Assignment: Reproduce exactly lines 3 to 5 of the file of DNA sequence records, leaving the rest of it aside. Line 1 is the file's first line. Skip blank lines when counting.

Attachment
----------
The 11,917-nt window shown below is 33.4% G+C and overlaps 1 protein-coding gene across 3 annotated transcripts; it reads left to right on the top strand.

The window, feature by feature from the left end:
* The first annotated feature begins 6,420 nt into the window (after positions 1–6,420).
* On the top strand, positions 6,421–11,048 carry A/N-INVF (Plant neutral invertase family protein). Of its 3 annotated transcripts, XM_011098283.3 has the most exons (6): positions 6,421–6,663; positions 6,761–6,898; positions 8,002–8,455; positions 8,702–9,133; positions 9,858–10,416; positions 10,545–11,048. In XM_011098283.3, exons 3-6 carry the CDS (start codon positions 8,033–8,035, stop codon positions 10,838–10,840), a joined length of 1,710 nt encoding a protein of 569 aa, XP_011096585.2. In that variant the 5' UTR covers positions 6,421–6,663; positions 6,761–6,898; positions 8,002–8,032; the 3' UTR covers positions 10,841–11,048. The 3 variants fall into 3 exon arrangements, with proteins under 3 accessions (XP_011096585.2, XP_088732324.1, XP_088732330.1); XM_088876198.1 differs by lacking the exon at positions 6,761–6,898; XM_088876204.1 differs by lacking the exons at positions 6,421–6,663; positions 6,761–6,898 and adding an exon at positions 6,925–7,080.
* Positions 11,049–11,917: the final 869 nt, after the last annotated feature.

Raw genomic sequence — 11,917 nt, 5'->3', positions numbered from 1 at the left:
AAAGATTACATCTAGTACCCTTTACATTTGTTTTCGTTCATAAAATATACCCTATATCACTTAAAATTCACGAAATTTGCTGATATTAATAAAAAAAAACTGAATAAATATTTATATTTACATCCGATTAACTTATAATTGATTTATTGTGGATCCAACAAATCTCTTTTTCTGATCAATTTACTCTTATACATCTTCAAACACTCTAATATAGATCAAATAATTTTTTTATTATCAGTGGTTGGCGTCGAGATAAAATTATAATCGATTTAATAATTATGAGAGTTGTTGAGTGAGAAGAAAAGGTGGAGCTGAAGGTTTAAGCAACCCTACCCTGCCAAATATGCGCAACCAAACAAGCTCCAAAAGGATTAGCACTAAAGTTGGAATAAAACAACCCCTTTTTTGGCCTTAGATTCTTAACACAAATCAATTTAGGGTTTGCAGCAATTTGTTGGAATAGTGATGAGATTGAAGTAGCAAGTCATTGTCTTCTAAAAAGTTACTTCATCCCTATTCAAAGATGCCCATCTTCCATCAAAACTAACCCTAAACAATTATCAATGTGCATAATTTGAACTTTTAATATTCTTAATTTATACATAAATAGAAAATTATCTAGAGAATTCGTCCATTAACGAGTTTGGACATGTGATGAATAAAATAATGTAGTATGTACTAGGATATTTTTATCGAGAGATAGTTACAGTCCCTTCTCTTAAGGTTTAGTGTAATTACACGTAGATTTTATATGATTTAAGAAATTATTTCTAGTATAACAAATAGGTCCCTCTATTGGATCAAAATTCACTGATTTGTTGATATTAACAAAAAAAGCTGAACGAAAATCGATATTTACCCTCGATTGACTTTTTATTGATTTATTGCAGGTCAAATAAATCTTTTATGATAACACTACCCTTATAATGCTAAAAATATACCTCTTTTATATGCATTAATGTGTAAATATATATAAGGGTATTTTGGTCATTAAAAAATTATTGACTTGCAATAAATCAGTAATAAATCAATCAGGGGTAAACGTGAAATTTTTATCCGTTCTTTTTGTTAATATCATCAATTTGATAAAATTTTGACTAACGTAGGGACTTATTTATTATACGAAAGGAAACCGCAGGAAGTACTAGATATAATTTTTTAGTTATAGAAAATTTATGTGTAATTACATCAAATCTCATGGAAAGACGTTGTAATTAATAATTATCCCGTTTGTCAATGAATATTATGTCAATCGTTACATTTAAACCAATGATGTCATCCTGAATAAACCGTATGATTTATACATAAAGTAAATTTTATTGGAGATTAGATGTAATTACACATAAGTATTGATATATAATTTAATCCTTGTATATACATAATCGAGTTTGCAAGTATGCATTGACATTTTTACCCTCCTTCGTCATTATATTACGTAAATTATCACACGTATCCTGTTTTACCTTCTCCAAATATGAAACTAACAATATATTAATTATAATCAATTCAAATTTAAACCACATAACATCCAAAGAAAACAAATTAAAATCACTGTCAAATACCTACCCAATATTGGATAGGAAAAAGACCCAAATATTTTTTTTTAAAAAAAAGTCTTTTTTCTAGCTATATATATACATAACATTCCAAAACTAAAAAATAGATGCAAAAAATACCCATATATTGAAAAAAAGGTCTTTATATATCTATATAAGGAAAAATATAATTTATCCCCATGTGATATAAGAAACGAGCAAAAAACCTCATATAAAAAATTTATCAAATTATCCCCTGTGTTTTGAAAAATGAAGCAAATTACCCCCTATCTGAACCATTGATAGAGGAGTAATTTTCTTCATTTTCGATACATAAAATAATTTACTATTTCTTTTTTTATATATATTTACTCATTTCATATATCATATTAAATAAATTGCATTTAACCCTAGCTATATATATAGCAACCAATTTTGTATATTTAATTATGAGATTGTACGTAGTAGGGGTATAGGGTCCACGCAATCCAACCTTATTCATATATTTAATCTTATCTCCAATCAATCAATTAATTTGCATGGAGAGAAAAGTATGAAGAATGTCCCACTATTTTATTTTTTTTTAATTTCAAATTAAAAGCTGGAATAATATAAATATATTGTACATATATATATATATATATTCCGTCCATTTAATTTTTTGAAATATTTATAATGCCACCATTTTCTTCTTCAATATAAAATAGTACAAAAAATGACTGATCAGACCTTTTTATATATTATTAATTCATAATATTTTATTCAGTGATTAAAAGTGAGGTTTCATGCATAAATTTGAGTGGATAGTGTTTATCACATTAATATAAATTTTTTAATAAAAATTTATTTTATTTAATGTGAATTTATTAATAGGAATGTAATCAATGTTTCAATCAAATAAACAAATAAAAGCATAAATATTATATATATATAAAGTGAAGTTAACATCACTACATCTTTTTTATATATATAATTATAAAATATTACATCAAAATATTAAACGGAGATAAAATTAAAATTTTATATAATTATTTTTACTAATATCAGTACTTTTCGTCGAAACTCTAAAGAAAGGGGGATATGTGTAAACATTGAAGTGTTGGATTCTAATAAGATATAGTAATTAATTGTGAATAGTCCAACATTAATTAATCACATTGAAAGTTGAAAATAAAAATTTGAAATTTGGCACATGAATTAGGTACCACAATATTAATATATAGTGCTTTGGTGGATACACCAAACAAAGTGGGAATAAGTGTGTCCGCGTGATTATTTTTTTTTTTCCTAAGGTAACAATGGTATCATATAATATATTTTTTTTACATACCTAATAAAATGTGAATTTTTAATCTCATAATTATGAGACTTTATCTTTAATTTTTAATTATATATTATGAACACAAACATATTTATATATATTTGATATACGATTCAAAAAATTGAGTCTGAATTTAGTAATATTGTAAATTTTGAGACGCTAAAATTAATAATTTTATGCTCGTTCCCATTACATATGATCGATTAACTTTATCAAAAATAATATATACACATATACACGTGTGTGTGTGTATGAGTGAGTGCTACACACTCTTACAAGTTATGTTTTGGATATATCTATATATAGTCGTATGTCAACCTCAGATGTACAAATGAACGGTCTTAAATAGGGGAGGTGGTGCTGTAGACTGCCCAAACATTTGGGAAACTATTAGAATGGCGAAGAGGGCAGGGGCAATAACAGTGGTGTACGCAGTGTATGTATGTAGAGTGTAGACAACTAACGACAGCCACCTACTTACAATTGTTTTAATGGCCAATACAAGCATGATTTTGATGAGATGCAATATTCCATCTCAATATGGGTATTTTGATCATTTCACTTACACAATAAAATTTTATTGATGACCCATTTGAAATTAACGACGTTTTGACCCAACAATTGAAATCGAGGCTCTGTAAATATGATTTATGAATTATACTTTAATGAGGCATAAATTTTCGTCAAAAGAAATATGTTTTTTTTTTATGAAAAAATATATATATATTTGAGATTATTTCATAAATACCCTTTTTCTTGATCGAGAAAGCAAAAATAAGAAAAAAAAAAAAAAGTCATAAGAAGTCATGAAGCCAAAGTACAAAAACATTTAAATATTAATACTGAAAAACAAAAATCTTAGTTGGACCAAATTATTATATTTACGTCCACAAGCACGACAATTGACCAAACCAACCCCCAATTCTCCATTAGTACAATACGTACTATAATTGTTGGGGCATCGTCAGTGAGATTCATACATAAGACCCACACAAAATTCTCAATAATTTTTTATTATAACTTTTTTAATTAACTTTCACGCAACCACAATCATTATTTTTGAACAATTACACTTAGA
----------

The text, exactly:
* The first annotated feature begins 6,420 nt into the window (after positions 1–6,420).
* On the top strand, positions 6,421–11,048 carry A/N-INVF (Plant neutral invertase family protein). Of its 3 annotated transcripts, XM_011098283.3 has the most exons (6): positions 6,421–6,663; positions 6,761–6,898; positions 8,002–8,455; positions 8,702–9,133; positions 9,858–10,416; positions 10,545–11,048. In XM_011098283.3, exons 3-6 carry the CDS (start codon positions 8,033–8,035, stop codon positions 10,838–10,840), a joined length of 1,710 nt encoding a protein of 569 aa, XP_011096585.2. In that variant the 5' UTR covers positions 6,421–6,663; positions 6,761–6,898; positions 8,002–8,032; the 3' UTR covers positions 10,841–11,048. The 3 variants fall into 3 exon arrangements, with proteins under 3 accessions (XP_011096585.2, XP_088732324.1, XP_088732330.1); XM_088876198.1 differs by lacking the exon at positions 6,761–6,898; XM_088876204.1 differs by lacking the exons at positions 6,421–6,663; positions 6,761–6,898 and adding an exon at positions 6,925–7,080.
* Positions 11,049–11,917: the final 869 nt, after the last annotated feature.